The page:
A just-released report by U.S. Rep. Louis Gohmert, R-Texas, titled, “Robert Mueller: Unmasked,” recounted the injustice.
The ‘stink’ was that Stevens, whom retired Army general and Secretary of State Colin Powell described as “a trusted individual” whom people “could rely on,” did not pay full price for improvements to his Alaskan cabin. The charges were leveled 100 days out from a closely contested election; he was convicted just eight days before voters went to the polls, which tipped the scale to his Democratic opponent.
But in fact, as reports noted at the time, Gohmert’s report states, Stevens actually overpaid for those improvements by about 20 percent. Nevertheless, after relying on false records and that ‘rewarded’ witness, the prosecution convinced jurors to find him guilty.
States Gohmert’s report:
After a report substantiated massive improprieties by the FBI and DOJ in the investigation and prosecution of Senator Stevens, the result was ultimately a complete dismissal of the conviction.
At the time there was no direct evidence that Director Mueller was aware of the tactics of concealing exculpatory evidence that would have exonerated Stevens, and the creation of evidence that convicted him in 2008.
However, Mueller is culpable because, as director, he allowed the FBI agent who essentially manufactured the case against Stevens to remain on board (to this day), while allowing an agent who blew the whistle on the corrupt case to be punished.
“Obviously, the FBI Director wanted his FBI agents to understand that honesty would be punished if it revealed wrongdoing within Mueller’s organization,” said Gohmert’s report.
In March, Gohmert told a monthly meeting of conservatives that he believes Mueller’s never-ending ‘Russian collusion’ investigation is designed, in part, to cover up a real scandal: Uranium One.
“I think Mueller should be fired,” Gohmert, a former state judge, said during the monthly “Conversation with Conservatives” meeting. “He should never have been appointed and he should never have accepted. He should be fired.”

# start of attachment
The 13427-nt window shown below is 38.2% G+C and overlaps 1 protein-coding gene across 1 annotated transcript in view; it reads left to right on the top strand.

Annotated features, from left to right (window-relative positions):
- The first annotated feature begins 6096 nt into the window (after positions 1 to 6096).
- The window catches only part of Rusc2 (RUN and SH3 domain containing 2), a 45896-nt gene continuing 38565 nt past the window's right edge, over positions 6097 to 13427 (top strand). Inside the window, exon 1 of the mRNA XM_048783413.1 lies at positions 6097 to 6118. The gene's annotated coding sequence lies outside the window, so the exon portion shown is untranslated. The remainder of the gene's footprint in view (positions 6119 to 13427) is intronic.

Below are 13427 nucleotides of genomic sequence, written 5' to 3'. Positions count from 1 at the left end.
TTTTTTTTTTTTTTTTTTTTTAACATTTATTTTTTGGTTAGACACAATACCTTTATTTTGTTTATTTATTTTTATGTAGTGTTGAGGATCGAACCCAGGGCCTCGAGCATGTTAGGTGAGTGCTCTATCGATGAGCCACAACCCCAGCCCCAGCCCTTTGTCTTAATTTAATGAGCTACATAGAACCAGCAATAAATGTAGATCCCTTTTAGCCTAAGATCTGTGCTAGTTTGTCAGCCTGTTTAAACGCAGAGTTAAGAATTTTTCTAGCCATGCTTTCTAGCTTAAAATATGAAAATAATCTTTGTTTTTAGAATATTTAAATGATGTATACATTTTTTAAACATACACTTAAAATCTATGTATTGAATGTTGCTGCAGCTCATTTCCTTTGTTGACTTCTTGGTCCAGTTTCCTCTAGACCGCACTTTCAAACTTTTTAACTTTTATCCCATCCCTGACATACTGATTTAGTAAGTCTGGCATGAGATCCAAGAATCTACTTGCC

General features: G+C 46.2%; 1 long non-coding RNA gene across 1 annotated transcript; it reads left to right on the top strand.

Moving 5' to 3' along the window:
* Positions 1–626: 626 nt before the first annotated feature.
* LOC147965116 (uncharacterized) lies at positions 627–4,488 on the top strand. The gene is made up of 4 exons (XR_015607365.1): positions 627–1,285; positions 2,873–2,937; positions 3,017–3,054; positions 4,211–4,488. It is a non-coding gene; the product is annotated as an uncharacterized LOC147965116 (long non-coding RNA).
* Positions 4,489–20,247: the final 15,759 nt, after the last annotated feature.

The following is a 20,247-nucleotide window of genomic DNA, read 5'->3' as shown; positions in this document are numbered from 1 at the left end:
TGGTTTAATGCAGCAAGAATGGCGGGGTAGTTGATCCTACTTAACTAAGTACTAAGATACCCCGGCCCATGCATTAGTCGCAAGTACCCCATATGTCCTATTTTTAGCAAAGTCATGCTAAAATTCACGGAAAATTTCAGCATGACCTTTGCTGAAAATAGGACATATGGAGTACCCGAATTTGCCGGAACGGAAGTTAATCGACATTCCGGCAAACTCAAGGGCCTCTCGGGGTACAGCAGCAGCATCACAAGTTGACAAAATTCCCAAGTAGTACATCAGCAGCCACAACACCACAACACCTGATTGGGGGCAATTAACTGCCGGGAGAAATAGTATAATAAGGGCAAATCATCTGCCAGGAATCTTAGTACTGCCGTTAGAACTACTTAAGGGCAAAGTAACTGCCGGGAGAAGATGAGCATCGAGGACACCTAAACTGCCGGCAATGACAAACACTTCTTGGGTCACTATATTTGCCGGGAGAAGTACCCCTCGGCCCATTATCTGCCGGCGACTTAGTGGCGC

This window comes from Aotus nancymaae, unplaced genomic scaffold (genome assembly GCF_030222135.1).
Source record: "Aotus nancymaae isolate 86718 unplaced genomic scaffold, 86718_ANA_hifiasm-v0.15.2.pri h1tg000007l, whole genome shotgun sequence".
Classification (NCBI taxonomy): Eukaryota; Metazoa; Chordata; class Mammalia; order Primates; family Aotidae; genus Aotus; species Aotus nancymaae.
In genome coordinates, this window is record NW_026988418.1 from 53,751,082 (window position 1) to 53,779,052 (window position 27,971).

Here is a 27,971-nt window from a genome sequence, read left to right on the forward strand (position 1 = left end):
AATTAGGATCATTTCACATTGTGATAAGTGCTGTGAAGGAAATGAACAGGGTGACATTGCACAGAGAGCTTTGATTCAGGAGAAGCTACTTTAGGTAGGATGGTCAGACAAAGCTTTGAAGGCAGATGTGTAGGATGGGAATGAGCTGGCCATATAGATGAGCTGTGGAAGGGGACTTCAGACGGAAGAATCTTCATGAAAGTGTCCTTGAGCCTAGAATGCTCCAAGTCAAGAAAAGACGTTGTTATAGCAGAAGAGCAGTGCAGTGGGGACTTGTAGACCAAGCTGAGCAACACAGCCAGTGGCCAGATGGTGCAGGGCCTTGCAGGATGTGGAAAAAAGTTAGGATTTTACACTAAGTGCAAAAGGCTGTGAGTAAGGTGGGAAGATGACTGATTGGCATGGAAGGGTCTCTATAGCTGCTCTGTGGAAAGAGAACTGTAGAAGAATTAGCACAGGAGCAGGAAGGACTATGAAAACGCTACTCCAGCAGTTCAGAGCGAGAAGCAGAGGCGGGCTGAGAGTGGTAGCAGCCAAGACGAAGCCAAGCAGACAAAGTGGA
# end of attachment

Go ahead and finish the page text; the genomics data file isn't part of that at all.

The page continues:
To that end, as The National Sentinel reported in January, Mueller’s FBI had been investigating a scheme since 2008 that involved bribery, kickbacks, and money laundering with a Russian nuclear industry official, Vadim Mikerin, who was acting in order to secure a business advantage with TENEX, a subsidiary of Russian state-owned nuclear firm Rosatom, which bought Uranium One.
Now-fired FBI Deputy Director Andrew McCabe had been assigned to oversee the ongoing investigation, which was never revealed to the Committee on Foreign Investments in the United States — the body that approves sales of U.S. firms with possible strategic implications to foreign companies. Had the committee known, it would have never approved the Uranium One sale.
Eventually, four individuals were prosecuted but then given a plea bargain after the Uranium One sale was approved; the prosecuting Justice Department attorneys were current Deputy Attorney General Rod Rosenstein and Andrew Weissman, a Democrat supporter now on Mueller’s special counsel team.
Additional reporting noted that the Obama DoJ never called the deal’s secret informant, William D. Campbell, when it was time to charge former Russian uranium industry official Mikerinn.
“I’ve never heard of such a case unless the victim is dead. I’ve never heard of prosecutors making a major case and not talking to the victim before you made it, especially when he was available to them through the FBI,” Alan Dershowitz told The Hill.
There’s much more to report regarding Mueller’s Deep State corruption. Stay tuned.
Read more about Robert Mueller at RobertMueller.news.
J.D. Heyes is editor of The National Sentinel and a senior writer for Natural News and News Target.